– How do I prove my diminished value given all of the factors above? This is where it gets tricky. Although an owner of a vehicle in Arizona is permitted to testify as to the market value of the vehicle before and after a collision, third-party insurance carriers will not accept this as evidence. They will not pay the difference between pre and post-loss value simply because you believe that a particular number is appropriate. You will typically need to retain an expert appraiser to determine the pre-loss value of your vehicle and the post-loss value of your vehicle. That expert will typically write a report expressing their opinion as to the diminished value (see discussion of experts below).
In the event, you actually do sell your vehicle, make sure you have obtained the most you can get. Selling your vehicle to an unfamiliar private party after lengthy negotiations will be more persuasive than selling your vehicle to a friend or a family member at what will be perceived to be a discounted price. If you decide to trade it in rather than sell it outright, make sure that your salesman documents that the trade was discounted due to pre-existing damage. Remember, car dealers will make their profit on the sale of the new vehicle so what they give you in trade will not necessarily reflect the market value of your trade. For example, a dealer may be able to give you an extraordinary amount for your trade because you are willing to pay a higher price for the new vehicle. A savvy insurance adjuster, or insurance expert, will use that high trade value to establish that you didn’t lose any money. This is one reason you should consult with an experienced diminished value attorney before you do anything (see discussion below).
Step 2: Choose the Right Expert
Beware of those claiming to be “experts” in the field of diminished value. There are many so-called experts who will gladly take your money in exchange for an opinion that is not worth the paper it is written on. Most knowledgeable experts will gather documentation such as repair estimates, photographs of the damage, maintenance records, etc., and use that information to familiarize themselves with the vehicle. A good expert will be able to consider all of the factors discussed above and render an opinion that he/she can support with actual market data, as well as their own experience in the auto appraisal industry.
If you retain a local expert they will do an inspection if there is some question as to whether the repair quality was up to industry standard. Though inspection is not necessary if the repairs are up to standard, it is wise to retain somebody who will be willing to do that if the need arises.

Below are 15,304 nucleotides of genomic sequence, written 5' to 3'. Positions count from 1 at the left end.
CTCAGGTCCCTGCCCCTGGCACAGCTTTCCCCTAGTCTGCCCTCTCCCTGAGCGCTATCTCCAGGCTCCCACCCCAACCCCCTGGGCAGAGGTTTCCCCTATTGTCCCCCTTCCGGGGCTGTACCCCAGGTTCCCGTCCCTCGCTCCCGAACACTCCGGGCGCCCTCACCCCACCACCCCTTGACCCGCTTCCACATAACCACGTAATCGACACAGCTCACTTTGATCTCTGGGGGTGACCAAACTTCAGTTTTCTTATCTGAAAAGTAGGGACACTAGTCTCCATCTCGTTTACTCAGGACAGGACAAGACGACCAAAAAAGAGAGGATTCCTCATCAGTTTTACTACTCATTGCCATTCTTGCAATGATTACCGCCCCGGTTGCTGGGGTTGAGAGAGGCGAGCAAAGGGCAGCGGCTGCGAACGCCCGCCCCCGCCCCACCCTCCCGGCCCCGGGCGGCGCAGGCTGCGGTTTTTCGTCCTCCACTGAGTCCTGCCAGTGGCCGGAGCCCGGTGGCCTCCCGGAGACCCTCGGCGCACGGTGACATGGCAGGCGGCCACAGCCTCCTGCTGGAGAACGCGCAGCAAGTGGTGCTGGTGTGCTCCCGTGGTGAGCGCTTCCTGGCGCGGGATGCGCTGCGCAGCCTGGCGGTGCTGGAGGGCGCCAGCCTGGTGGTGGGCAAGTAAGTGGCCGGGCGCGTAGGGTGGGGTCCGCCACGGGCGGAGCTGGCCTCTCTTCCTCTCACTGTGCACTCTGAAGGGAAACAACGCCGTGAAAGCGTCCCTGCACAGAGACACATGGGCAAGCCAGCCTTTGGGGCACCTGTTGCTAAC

A qualified expert can also be key to recovering diminished value when there has been a prior loss. For example, a car that had a minor accident months before where the damage was cosmetic can help explain how there was no diminished value as a result of that prior loss. The expert will help establish that the current loss in value is due to the later accident, where, for example, the frame was damaged.
Furthermore, before retaining an expert, ask how many times they have given a deposition, or called to testify in Court regarding their opinions. The insurance industry has answers to all of these questions, and rest assured that they will hire a polished expert to counter anything and everything your expert has to say.
Step 3: Seek the Advice of an Experienced Diminished Value Attorney
Although diminished value is real, the insurance industry, in general, despises these claims. They will argue that the loss is speculative, or has not been realized. Never try to negotiate your own claim, or retain an expert, without at least consulting a diminished value attorney first. Consulting one doesn’t necessarily mean you have to hire them. Many attorneys offer free consultations. If they don’t think you need a lawyer they will tell you so.
Hiring the wrong expert can hurt your chances of recovery. An experienced attorney will know who to retain, and who to stay away from. An experienced attorney will also be familiar with the experts hired by the insurance industry and know how to counter their arguments.
Many attorneys are not experienced in handling these types of claims, and very few actually file a lawsuit to recover the damage if necessary. Do your homework. If the attorney you are seeking to hire has not handled diminished value claims or has never arbitrated or tried one in Court, you should look elsewhere. Most diminished value attorneys work on a contingency basis so you are going to pay the same contingency percentage for the best diminished value lawyer out there that you would pay for one who is inexperienced.
Finally, if you also have an injury claim, be sure to hire an attorney who will handle all of your claims. Some attorneys will simply refer you out to another attorney to handle your property damage claims. This is both inefficient and can result in mistakes by having you sign general releases for claims that they are not handling. Every experienced diminished value attorney I know is also an experienced personal injury attorney. That is typically how they became familiar with property damage claims as the two typically go hand in hand.